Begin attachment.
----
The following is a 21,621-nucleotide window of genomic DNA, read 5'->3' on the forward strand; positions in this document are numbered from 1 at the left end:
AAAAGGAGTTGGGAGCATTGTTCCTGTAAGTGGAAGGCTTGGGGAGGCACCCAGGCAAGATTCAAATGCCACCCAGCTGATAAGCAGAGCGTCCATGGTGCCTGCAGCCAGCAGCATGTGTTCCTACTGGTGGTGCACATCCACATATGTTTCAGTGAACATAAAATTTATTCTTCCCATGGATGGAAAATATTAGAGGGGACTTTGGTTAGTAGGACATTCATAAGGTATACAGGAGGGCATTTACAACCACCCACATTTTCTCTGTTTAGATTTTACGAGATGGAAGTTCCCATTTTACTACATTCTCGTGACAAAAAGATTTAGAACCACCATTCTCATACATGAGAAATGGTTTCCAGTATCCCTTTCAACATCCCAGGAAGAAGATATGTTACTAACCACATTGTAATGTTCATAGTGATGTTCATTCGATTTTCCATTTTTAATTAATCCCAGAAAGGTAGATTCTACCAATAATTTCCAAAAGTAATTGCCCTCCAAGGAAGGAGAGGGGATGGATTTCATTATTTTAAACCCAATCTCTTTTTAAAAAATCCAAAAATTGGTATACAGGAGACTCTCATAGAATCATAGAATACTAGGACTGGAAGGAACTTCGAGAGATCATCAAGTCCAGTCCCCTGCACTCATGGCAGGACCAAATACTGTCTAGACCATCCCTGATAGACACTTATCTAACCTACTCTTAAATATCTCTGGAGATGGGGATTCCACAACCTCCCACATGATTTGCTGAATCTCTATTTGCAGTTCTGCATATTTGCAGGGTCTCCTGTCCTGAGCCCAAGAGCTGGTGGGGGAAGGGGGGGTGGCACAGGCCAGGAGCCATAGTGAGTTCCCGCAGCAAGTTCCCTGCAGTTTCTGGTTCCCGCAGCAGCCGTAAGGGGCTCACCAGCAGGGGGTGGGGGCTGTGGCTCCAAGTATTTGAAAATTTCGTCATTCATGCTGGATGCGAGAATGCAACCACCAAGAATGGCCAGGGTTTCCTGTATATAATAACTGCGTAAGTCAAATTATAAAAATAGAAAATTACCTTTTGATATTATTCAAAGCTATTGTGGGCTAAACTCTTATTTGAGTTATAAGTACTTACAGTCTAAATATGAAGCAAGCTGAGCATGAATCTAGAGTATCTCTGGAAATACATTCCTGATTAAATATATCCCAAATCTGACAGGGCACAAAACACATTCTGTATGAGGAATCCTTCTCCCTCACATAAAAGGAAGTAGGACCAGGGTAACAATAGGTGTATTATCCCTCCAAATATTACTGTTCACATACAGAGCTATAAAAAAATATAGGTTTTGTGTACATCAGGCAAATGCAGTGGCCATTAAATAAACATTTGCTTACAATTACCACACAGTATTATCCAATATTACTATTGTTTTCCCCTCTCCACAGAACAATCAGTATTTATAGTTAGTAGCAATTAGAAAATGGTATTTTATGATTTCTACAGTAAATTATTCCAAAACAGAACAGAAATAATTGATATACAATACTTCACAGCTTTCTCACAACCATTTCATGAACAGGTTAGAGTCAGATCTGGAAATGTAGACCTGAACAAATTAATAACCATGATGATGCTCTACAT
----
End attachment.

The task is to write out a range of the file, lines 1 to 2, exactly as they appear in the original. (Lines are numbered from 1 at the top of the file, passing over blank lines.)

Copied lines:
The following is a 21,621-nucleotide window of genomic DNA, read 5'->3' on the forward strand; positions in this document are numbered from 1 at the left end:
AAAAGGAGTTGGGAGCATTGTTCCTGTAAGTGGAAGGCTTGGGGAGGCACCCAGGCAAGATTCAAATGCCACCCAGCTGATAAGCAGAGCGTCCATGGTGCCTGCAGCCAGCAGCATGTGTTCCTACTGGTGGTGCACATCCACATATGTTTCAGTGAACATAAAATTTATTCTTCCCATGGATGGAAAATATTAGAGGGGACTTTGGTTAGTAGGACATTCATAAGGTATACAGGAGGGCATTTACAACCACCCACATTTTCTCTGTTTAGATTTTACGAGATGGAAGTTCCCATTTTACTACATTCTCGTGACAAAAAGATTTAGAACCACCATTCTCATACATGAGAAATGGTTTCCAGTATCCCTTTCAACATCCCAGGAAGAAGATATGTTACTAACCACATTGTAATGTTCATAGTGATGTTCATTCGATTTTCCATTTTTAATTAATCCCAGAAAGGTAGATTCTACCAATAATTTCCAAAAGTAATTGCCCTCCAAGGAAGGAGAGGGGATGGATTTCATTATTTTAAACCCAATCTCTTTTTAAAAAATCCAAAAATTGGTATACAGGAGACTCTCATAGAATCATAGAATACTAGGACTGGAAGGAACTTCGAGAGATCATCAAGTCCAGTCCCCTGCACTCATGGCAGGACCAAATACTGTCTAGACCATCCCTGATAGACACTTATCTAACCTACTCTTAAATATCTCTGGAGATGGGGATTCCACAACCTCCCACATGATTTGCTGAATCTCTATTTGCAGTTCTGCATATTTGCAGGGTCTCCTGTCCTGAGCCCAAGAGCTGGTGGGGGAAGGGGGGGTGGCACAGGCCAGGAGCCATAGTGAGTTCCCGCAGCAAGTTCCCTGCAGTTTCTGGTTCCCGCAGCAGCCGTAAGGGGCTCACCAGCAGGGGGTGGGGGCTGTGGCTCCAAGTATTTGAAAATTTCGTCATTCATGCTGGATGCGAGAATGCAACCACCAAGAATGGCCAGGGTTTCCTGTATATAATAACTGCGTAAGTCAAATTATAAAAATAGAAAATTACCTTTTGATATTATTCAAAGCTATTGTGGGCTAAACTCTTATTTGAGTTATAAGTACTTACAGTCTAAATATGAAGCAAGCTGAGCATGAATCTAGAGTATCTCTGGAAATACATTCCTGATTAAATATATCCCAAATCTGACAGGGCACAAAACACATTCTGTATGAGGAATCCTTCTCCCTCACATAAAAGGAAGTAGGACCAGGGTAACAATAGGTGTATTATCCCTCCAAATATTACTGTTCACATACAGAGCTATAAAAAAATATAGGTTTTGTGTACATCAGGCAAATGCAGTGGCCATTAAATAAACATTTGCTTACAATTACCACACAGTATTATCCAATATTACTATTGTTTTCCCCTCTCCACAGAACAATCAGTATTTATAGTTAGTAGCAATTAGAAAATGGTATTTTATGATTTCTACAGTAAATTATTCCAAAACAGAACAGAAATAATTGATATACAATACTTCACAGCTTTCTCACAACCATTTCATGAACAGGTTAGAGTCAGATCTGGAAATGTAGACCTGAACAAATTAATAACCATGATGATGCTCTACAT